5.    Furnace and hot water heaters.

Remove any storage items that may be blocking access to a full investigation of the furnace, hot water heater, and air conditioning systems.

This is not a recommended storage area at any given time, but if a surplus of items has found their way to these areas, clear away at least 3 to 4 feet of workspace.

6.    Ensure pilot lights are lit.

Most home inspectors are not willing to light pilot lights. They are not covered for that form of liability. Without these items being properly lit, the inspection cannot be done on these systems. This will cause a delay in the inspection, and a new appointment may have to be rescheduled if you cannot light them yourself.

7.    Provide documents and permits.

Provide the proper permits and documentation required for any repairs or additions done to the home. Invoices for roofing, remodeling products, or electrical and plumbing repairs will assist in areas to have a quick look at. Having these areas checked by the inspector will enhance the peace of mind of the buyer and build confidence in the prospective home.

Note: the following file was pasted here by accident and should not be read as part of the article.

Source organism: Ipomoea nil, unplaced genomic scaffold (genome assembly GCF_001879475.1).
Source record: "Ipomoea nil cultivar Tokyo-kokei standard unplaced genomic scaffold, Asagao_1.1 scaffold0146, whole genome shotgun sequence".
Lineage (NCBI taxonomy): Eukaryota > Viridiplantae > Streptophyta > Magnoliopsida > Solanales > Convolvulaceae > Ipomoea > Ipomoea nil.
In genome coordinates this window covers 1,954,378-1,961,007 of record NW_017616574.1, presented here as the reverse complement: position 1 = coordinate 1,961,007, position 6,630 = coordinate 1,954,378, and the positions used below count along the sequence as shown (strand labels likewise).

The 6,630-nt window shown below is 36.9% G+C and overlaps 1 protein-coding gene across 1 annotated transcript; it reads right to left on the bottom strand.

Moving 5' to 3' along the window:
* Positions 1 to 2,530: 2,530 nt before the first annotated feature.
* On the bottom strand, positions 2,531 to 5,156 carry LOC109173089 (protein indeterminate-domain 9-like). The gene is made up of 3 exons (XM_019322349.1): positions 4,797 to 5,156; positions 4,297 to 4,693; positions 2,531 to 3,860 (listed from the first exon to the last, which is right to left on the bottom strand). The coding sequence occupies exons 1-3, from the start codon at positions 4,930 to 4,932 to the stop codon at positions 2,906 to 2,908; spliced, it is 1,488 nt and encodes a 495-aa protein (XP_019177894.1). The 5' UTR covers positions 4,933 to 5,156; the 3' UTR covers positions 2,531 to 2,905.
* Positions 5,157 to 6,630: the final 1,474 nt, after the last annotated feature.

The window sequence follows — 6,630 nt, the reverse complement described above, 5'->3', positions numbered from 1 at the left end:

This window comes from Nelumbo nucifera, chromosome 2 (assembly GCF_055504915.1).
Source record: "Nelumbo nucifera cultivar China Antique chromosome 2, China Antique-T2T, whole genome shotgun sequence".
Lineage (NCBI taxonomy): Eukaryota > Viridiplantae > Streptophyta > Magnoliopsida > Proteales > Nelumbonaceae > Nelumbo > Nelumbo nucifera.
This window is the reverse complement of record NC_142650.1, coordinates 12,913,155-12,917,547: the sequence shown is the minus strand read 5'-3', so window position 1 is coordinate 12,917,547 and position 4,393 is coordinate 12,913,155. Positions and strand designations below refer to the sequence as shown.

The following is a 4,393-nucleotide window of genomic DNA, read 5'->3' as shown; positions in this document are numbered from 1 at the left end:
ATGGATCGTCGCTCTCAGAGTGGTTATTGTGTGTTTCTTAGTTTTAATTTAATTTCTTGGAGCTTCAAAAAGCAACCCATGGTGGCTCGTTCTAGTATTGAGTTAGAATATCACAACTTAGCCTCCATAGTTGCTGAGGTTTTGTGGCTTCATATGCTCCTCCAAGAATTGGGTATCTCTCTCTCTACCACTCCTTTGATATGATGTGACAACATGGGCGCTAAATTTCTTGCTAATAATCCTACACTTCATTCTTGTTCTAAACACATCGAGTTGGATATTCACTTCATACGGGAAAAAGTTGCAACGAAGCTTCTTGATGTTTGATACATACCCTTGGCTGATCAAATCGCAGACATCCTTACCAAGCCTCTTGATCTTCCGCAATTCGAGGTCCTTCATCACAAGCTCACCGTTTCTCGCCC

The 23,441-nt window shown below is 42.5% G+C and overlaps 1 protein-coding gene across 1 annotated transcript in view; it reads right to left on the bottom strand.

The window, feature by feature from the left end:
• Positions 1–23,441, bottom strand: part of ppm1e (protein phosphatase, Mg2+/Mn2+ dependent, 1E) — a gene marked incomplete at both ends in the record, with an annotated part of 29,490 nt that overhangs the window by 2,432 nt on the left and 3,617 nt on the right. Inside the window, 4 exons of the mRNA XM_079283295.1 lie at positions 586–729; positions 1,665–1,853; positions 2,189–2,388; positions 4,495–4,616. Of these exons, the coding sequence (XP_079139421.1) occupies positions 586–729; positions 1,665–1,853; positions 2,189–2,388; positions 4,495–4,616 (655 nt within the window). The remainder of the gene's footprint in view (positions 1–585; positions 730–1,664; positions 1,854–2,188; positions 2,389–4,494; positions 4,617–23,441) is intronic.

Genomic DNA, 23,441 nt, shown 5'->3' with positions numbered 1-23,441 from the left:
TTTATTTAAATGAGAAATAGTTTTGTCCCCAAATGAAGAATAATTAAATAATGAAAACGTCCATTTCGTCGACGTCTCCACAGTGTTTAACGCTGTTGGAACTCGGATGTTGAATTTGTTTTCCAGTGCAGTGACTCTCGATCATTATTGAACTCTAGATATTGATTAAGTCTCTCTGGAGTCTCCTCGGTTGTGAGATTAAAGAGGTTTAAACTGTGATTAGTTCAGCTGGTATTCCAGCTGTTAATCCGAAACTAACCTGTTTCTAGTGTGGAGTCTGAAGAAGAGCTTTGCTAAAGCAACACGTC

8.    Attic access.

Access to the attic space is necessary to inspect the insulation factor and search for any moisture damage. Ensure that a clear path is available for access.

9.    Access to outbuildings and garages.

Access to these buildings is also included if these buildings are included in the sale. If you are unable to leave keys, then remove the locks prior to the inspection.

Underground sprinkler systems and exterior electrical boxes may also apply to the "have a key available" rule.

10.    Exterior access.

This can be an issue, especially during the winter months. A courtesy trail through the snow would be greatly appreciated by the inspector. Also, in the summer, trashcans, woodpiles, and excess storage leaning against the house should be removed in order to inspect the complete exterior of the home. This also helps eliminate any uncertainties or possibilities of hidden defects, creating buyer security and peace of mind.